The Calais Lighthouse (Le phare de Calais) was built in 1848, replacing the old watch tower as the lighthouse of the port. The 55-metre-high (180 ft) tower was electrified in 1883 and automated in 1992. The staircase has 271 steps leading up to the lantern. By day it is easily distinguishable from other coastal lighthouses by its white color and black lantern. The lighthouse was classified as a historical monument on 22 November 2010.
The Citadel, located on the Avenue Pierre Coubertin, was built between 1560 and 1571 on the site of a former medieval castle which was built in 1229 by Philippe de Hureprel.  Its purpose of its construction was to fend off would-be invaders, but it wasn't long until the city was successfully invaded by Archduke Albert of Austria on 24 April 1596. Both Louis XIII and Cardinal Richelieu at one time considered expanding the citadel and Calais into a great walled city for military harbour purposes but the proposals came to nothing.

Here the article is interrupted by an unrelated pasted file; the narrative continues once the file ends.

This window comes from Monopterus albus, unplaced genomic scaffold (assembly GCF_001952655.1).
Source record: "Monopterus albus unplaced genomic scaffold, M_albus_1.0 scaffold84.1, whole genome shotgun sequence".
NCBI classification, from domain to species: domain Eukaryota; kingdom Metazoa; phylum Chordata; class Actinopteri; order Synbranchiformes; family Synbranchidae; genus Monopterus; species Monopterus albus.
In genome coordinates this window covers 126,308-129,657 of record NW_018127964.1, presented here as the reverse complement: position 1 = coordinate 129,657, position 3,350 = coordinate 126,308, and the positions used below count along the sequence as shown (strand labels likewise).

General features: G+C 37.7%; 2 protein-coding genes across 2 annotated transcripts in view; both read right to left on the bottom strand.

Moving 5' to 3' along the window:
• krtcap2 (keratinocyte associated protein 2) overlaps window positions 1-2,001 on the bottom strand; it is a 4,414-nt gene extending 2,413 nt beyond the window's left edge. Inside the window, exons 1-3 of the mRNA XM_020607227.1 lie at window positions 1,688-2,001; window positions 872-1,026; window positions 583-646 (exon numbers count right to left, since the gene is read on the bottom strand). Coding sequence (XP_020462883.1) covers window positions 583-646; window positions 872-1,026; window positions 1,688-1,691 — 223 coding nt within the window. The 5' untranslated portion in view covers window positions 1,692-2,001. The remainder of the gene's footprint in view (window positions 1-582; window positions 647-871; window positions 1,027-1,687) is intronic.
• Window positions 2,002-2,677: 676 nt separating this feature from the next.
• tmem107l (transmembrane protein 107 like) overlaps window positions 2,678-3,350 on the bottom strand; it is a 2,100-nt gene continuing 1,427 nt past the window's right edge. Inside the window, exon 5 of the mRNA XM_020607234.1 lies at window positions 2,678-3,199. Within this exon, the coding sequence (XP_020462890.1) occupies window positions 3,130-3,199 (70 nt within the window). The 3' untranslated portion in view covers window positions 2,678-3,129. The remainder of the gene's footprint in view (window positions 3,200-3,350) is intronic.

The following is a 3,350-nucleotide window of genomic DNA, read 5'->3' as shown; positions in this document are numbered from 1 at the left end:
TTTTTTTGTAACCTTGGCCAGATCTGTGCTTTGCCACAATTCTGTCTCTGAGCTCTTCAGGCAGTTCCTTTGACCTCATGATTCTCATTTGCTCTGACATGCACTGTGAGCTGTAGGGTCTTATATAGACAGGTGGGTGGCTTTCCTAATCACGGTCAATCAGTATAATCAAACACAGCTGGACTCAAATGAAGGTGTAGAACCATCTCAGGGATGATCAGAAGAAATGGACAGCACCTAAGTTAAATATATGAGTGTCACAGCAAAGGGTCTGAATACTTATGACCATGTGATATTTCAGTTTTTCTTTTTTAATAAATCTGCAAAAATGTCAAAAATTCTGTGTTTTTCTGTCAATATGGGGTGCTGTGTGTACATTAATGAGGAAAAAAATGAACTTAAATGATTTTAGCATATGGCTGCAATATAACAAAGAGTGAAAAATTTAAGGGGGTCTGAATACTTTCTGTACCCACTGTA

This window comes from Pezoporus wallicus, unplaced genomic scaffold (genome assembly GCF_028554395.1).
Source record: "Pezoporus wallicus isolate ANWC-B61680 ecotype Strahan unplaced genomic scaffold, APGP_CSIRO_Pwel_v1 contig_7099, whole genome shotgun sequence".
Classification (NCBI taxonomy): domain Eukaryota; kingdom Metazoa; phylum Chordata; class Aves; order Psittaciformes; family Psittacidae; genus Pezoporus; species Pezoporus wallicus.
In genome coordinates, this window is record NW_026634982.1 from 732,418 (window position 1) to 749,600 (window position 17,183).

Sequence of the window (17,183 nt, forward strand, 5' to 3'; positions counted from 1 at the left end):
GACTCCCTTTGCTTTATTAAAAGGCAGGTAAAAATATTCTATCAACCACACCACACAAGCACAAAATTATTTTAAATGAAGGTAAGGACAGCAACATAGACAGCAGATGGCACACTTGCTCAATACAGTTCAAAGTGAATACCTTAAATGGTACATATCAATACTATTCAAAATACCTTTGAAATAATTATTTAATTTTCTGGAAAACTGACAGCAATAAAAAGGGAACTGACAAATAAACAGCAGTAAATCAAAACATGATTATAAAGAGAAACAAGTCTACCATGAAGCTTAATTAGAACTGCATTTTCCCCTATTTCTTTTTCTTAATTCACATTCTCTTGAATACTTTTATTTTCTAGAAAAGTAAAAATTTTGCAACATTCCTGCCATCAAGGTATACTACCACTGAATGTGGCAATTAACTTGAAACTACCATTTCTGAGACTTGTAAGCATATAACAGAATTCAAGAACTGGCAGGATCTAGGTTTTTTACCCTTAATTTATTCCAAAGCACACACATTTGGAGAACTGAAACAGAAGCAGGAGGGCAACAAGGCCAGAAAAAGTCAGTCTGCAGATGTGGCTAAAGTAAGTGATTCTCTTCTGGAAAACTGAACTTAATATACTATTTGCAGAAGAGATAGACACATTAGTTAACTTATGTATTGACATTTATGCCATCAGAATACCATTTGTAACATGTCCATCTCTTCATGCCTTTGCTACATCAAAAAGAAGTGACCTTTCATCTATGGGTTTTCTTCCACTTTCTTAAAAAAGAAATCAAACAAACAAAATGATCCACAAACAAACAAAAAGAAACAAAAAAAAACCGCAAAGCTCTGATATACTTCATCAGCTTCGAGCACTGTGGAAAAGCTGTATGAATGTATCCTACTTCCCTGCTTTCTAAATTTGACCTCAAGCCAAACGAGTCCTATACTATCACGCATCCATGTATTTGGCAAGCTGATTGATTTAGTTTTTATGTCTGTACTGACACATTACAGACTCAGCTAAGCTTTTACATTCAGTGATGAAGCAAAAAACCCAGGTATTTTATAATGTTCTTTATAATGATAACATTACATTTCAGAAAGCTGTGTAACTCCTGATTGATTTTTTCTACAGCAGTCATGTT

Fort Risban, located on the coast on the Avenue Raymond Poincaré at the port entrance, was built by the English to prevent supplies reaching Calais by sea during the siege in November 1346 and continued to be occupied by them until 1558 when Calais was restored to France. In 1596, the fort was captured by the Spanish Netherlands until May 1598 when it was returned to the French following the Treaty of Vervins. It was rebuilt in 1640.  Vauban, who visited the fort some time in the 1680s, described it as "a home for owls, and place to hold the Sabbath" rather than a fortification.  During World War II it served as an air raid shelter. It contains the Lancaster Tower, a name often given to the fort itself.